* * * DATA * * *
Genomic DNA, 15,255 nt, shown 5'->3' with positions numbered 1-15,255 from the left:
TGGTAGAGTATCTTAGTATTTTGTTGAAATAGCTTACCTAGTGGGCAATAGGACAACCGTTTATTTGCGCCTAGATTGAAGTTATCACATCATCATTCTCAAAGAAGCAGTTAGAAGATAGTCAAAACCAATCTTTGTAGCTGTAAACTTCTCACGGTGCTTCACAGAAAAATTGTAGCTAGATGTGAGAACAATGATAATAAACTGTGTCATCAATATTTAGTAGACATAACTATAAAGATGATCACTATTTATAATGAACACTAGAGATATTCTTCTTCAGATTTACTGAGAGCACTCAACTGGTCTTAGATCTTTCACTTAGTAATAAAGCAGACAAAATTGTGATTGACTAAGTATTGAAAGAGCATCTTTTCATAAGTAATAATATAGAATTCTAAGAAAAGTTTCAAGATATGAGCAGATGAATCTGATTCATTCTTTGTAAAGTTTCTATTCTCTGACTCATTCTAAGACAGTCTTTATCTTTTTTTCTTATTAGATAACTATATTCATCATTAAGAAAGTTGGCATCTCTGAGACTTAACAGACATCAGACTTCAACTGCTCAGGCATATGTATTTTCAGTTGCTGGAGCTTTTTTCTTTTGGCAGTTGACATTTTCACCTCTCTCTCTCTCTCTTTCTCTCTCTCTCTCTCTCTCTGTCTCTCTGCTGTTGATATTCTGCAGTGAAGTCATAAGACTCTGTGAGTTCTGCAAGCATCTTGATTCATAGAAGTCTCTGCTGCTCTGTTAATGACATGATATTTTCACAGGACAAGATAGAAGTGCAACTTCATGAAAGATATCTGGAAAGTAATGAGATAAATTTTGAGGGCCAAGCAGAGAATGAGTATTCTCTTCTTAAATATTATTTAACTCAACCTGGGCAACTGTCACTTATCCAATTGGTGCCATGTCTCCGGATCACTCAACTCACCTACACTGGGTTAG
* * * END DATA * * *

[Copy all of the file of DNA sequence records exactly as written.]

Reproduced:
Genomic DNA, 15,255 nt, shown 5'->3' with positions numbered 1-15,255 from the left:
TGGTAGAGTATCTTAGTATTTTGTTGAAATAGCTTACCTAGTGGGCAATAGGACAACCGTTTATTTGCGCCTAGATTGAAGTTATCACATCATCATTCTCAAAGAAGCAGTTAGAAGATAGTCAAAACCAATCTTTGTAGCTGTAAACTTCTCACGGTGCTTCACAGAAAAATTGTAGCTAGATGTGAGAACAATGATAATAAACTGTGTCATCAATATTTAGTAGACATAACTATAAAGATGATCACTATTTATAATGAACACTAGAGATATTCTTCTTCAGATTTACTGAGAGCACTCAACTGGTCTTAGATCTTTCACTTAGTAATAAAGCAGACAAAATTGTGATTGACTAAGTATTGAAAGAGCATCTTTTCATAAGTAATAATATAGAATTCTAAGAAAAGTTTCAAGATATGAGCAGATGAATCTGATTCATTCTTTGTAAAGTTTCTATTCTCTGACTCATTCTAAGACAGTCTTTATCTTTTTTTCTTATTAGATAACTATATTCATCATTAAGAAAGTTGGCATCTCTGAGACTTAACAGACATCAGACTTCAACTGCTCAGGCATATGTATTTTCAGTTGCTGGAGCTTTTTTCTTTTGGCAGTTGACATTTTCACCTCTCTCTCTCTCTCTTTCTCTCTCTCTCTCTCTCTCTGTCTCTCTGCTGTTGATATTCTGCAGTGAAGTCATAAGACTCTGTGAGTTCTGCAAGCATCTTGATTCATAGAAGTCTCTGCTGCTCTGTTAATGACATGATATTTTCACAGGACAAGATAGAAGTGCAACTTCATGAAAGATATCTGGAAAGTAATGAGATAAATTTTGAGGGCCAAGCAGAGAATGAGTATTCTCTTCTTAAATATTATTTAACTCAACCTGGGCAACTGTCACTTATCCAATTGGTGCCATGTCTCCGGATCACTCAACTCACCTACACTGGGTTAG